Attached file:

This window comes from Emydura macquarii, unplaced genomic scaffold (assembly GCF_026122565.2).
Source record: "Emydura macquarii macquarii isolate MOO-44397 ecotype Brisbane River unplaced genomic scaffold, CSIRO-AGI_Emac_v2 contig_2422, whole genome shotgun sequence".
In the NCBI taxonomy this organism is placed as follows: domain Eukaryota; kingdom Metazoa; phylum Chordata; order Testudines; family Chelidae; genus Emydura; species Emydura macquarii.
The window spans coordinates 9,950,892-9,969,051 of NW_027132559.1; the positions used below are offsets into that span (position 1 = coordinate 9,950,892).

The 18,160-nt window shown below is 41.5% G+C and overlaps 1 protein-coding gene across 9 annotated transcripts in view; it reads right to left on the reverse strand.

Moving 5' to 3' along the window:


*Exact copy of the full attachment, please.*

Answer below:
This window comes from Emydura macquarii, unplaced genomic scaffold (assembly GCF_026122565.2).
Source record: "Emydura macquarii macquarii isolate MOO-44397 ecotype Brisbane River unplaced genomic scaffold, CSIRO-AGI_Emac_v2 contig_2422, whole genome shotgun sequence".
In the NCBI taxonomy this organism is placed as follows: domain Eukaryota; kingdom Metazoa; phylum Chordata; order Testudines; family Chelidae; genus Emydura; species Emydura macquarii.
The window spans coordinates 9,950,892-9,969,051 of NW_027132559.1; the positions used below are offsets into that span (position 1 = coordinate 9,950,892).

The 18,160-nt window shown below is 41.5% G+C and overlaps 1 protein-coding gene across 9 annotated transcripts in view; it reads right to left on the reverse strand.

Moving 5' to 3' along the window: